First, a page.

According to the Director at Species Conservation Centre (SCC) and elephant expert, Pubudu Weerarathna, the Attorney General’s department and the CID detected around 50 cases of forgery. After further investigations, the CID started conducting raids. The elephants found have been taken into custody and sent to Pinnawala. Currently there is a special holding pen being built at the Udawalawe National Park to help accommodate these elephants. Those implicated are yet to be arrested; evidence against the guilty parties is still being collected. Weerarathna, however, noted that there are a few well-known temples that are implicated in this matter. There are also notoriously shadowy figures, who, thanks to political cover, have managed to conduct these operations in relative safety.
Capturing The Elephant Calf
The herd is always protective of the calf, so the methods used by the smugglers involve separating the baby from the herd, and especially the mother. Weerarathna claims that, in the past, snares had been used to catch babies. “The babies would have wounds and cut marks,” he explained.
In this day and age, it would seem that technology has caught up even with the smuggling trade. Tranquiliser guns are used on the babies, while shotguns are used to inflict injury on the mother. The baby elephants often have a dark patch on their hide, a testament to the tranquiliser dart.
Only the baby elephants in prime condition are selected – from then on, it gets worse. Weerarathna explains that the training of the animal is brutal. Cables and ropes are used to tie the elephant, and the smugglers work towards breaking the elephant’s spirit completely. They belittle and humiliate the animal to break its resistance and make it succumb.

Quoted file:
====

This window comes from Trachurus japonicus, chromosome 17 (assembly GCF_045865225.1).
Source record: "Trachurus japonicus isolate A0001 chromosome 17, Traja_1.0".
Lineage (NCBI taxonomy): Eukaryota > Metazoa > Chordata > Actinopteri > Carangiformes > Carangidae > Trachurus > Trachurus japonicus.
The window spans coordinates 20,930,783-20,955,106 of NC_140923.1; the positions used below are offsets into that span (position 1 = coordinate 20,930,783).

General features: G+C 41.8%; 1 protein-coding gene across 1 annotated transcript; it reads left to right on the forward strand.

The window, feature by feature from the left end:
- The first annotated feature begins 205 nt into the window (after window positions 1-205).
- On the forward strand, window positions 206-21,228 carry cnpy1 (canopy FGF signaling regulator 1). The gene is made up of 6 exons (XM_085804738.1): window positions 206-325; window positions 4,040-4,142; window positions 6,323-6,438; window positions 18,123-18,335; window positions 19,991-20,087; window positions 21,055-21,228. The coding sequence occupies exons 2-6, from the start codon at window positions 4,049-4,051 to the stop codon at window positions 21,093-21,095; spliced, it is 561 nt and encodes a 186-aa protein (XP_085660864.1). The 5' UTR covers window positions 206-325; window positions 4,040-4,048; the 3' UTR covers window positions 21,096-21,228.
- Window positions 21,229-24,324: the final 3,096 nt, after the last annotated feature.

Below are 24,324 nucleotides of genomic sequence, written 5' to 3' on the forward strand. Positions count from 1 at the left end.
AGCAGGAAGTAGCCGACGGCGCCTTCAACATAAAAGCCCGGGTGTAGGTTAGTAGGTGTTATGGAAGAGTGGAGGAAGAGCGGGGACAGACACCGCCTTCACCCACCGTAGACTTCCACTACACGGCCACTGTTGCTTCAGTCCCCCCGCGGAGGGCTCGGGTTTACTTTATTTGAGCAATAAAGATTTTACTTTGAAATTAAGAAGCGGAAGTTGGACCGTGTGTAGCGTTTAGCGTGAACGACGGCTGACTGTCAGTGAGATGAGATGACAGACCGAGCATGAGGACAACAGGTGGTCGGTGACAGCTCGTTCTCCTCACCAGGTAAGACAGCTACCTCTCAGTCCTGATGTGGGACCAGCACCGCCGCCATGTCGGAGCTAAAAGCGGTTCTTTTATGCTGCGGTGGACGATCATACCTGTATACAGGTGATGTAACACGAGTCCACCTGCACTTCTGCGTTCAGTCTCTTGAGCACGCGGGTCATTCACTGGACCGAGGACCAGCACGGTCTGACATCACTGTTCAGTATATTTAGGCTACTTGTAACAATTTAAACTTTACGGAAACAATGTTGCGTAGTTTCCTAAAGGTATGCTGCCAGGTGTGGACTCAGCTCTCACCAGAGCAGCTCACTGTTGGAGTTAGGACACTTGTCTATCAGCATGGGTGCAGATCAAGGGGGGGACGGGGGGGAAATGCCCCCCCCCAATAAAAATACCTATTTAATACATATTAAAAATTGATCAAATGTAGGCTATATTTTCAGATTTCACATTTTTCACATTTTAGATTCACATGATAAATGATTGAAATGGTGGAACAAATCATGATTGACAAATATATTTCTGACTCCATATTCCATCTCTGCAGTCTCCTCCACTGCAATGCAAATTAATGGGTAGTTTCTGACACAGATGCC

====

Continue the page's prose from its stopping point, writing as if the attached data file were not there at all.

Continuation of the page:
To transport the elephant from the place of capture to its intended destination, which is often Colombo, defenders or jeeps are used in some cases. Another method is loading the tranquilised elephant onto a truck and placing a plastic water tank on top to hide it, Weerarathna explained.
Why They Do It
The elephant trade is big money – an elephant calf could involve up to Rs. 8 – 10 million. The demand for this trade comes from people who want to own elephants for prestige, including temples, as well as the tourism industry. These days, it isn’t all that difficult to find an elephant or two at any given religious festival, a trend of sorts, one could say. Weerarathna explained that the owners of the elephant earn around 40,000 – 60,000 rupees per night when they hire their elephants out to various parties. Tuskers fetch an even higher price. The sale or purchase of a tusker could fetch up to Rs. 11.5 million. Weerarathna added that none of this, in any way, corresponds to any known religious or spiritual belief because fundamental to the illegal elephant trade is cruelty.
The other culprit is the tourism industry – Sri Lanka and elephants are practically synonymous. “Hoteliers will pay a lot to have baby elephants on premises,” Weerarathna said.
Looking at this issue historically, elephants have been a part of the fabric of our history – from great legendary battles to working elephants to elephants at peraheras. While it goes without saying that harming these animals doesn’t form the basis of any known religion in the world, we don’t need to look that far to understand the sheer cruelty of this trade.